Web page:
Thursday, September 27, 2012

April Sumatra quakes signal Indian ocean seafloor break-up - The sequence of huge earthquakes that struck off the coast of Sumatra in April may signal the creation of a new tectonic plate boundary, say scientists. Analysis of the tremors - the biggest was a magnitude 8.7 - suggests major changes are taking place on the ocean floor that will eventually split the Indo-Australian plate in two. It is not something that will happen soon; it could take millions of years.
"This is a process that probably started eight to 10 million years ago, so you can imagine how much longer it will take until we get a classic boundary." Sumatra sits above the collision between the Indo-Australian plate and the Sunda plate. These vast segments of the Earth's rigid outer shell are converging on each other at a rate of about 5-10cm/yr. The elongated Indo-Australian, which comprises much of the Indian Ocean floor, dives under the Sunda, which carries the Indonesian island.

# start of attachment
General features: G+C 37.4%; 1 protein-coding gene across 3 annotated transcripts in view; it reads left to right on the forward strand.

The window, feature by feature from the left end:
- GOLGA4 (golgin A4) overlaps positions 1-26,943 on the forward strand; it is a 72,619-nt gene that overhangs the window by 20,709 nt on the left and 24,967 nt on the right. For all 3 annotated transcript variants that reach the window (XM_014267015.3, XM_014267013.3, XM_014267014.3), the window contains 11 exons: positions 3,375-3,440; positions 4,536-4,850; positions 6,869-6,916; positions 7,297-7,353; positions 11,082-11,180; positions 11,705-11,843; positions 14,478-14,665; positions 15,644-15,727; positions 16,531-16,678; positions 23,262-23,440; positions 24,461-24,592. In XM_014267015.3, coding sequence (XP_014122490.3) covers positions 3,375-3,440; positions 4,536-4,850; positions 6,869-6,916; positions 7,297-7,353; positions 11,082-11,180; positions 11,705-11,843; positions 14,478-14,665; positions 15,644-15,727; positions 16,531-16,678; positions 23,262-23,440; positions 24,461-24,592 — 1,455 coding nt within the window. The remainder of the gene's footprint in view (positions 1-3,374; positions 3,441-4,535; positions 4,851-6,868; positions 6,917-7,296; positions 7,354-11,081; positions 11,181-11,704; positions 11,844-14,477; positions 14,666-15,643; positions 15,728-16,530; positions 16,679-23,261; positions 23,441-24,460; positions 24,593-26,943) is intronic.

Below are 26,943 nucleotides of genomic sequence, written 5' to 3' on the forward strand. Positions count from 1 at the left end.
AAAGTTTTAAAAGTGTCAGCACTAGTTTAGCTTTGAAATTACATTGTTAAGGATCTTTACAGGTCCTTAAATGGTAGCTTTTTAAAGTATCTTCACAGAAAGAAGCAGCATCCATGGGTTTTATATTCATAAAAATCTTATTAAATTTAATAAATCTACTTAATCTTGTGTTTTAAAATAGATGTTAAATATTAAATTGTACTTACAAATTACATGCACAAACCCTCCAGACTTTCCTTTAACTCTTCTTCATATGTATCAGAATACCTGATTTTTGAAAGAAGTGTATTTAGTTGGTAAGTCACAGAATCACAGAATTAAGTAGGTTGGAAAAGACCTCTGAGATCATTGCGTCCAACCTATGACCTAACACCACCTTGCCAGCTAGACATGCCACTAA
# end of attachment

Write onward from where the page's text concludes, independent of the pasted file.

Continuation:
It is friction at their boundary - the sticking and unsticking, and the sudden release of stored energy - that is at the root of so many violent quakes, such as the magnitude 9.1 event on 26 December 2004 that set off a catastrophic tsunami.
But the 11 April 2012 tremors, although also immense in scale, did not have the same impact and generated no tsunami. This can be explained by the nature of the faulting: so-called strike-slip, where rock moves horizontally either side of the line of breakage, as opposed to vertically in tsunamigenic thrust faults.
The April tremors were also much further west, located directly on the Indo-Australian plate itself in an area of large-scale deformation and multiple faulting. It is evident that movement at the plate's ends is stressing the middle.